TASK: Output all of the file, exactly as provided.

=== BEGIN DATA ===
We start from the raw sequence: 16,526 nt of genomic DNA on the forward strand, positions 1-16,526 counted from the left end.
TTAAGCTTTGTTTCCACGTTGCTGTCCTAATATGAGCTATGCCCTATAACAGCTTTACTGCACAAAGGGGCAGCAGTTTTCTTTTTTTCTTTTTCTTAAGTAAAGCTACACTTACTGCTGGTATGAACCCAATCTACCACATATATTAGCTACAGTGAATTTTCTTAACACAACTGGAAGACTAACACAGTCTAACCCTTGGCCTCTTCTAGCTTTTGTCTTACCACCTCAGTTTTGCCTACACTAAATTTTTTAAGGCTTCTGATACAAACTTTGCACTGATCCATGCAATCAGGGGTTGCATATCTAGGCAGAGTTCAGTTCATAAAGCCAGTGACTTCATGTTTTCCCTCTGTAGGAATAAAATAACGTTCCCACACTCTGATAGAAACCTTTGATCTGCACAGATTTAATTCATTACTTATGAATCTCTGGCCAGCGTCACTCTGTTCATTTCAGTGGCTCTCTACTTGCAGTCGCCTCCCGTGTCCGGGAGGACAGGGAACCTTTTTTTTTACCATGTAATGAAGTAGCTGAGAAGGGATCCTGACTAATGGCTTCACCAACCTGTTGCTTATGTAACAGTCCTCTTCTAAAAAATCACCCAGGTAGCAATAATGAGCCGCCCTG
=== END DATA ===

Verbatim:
We start from the raw sequence: 16,526 nt of genomic DNA on the forward strand, positions 1-16,526 counted from the left end.
TTAAGCTTTGTTTCCACGTTGCTGTCCTAATATGAGCTATGCCCTATAACAGCTTTACTGCACAAAGGGGCAGCAGTTTTCTTTTTTTCTTTTTCTTAAGTAAAGCTACACTTACTGCTGGTATGAACCCAATCTACCACATATATTAGCTACAGTGAATTTTCTTAACACAACTGGAAGACTAACACAGTCTAACCCTTGGCCTCTTCTAGCTTTTGTCTTACCACCTCAGTTTTGCCTACACTAAATTTTTTAAGGCTTCTGATACAAACTTTGCACTGATCCATGCAATCAGGGGTTGCATATCTAGGCAGAGTTCAGTTCATAAAGCCAGTGACTTCATGTTTTCCCTCTGTAGGAATAAAATAACGTTCCCACACTCTGATAGAAACCTTTGATCTGCACAGATTTAATTCATTACTTATGAATCTCTGGCCAGCGTCACTCTGTTCATTTCAGTGGCTCTCTACTTGCAGTCGCCTCCCGTGTCCGGGAGGACAGGGAACCTTTTTTTTTACCATGTAATGAAGTAGCTGAGAAGGGATCCTGACTAATGGCTTCACCAACCTGTTGCTTATGTAACAGTCCTCTTCTAAAAAATCACCCAGGTAGCAATAATGAGCCGCCCTG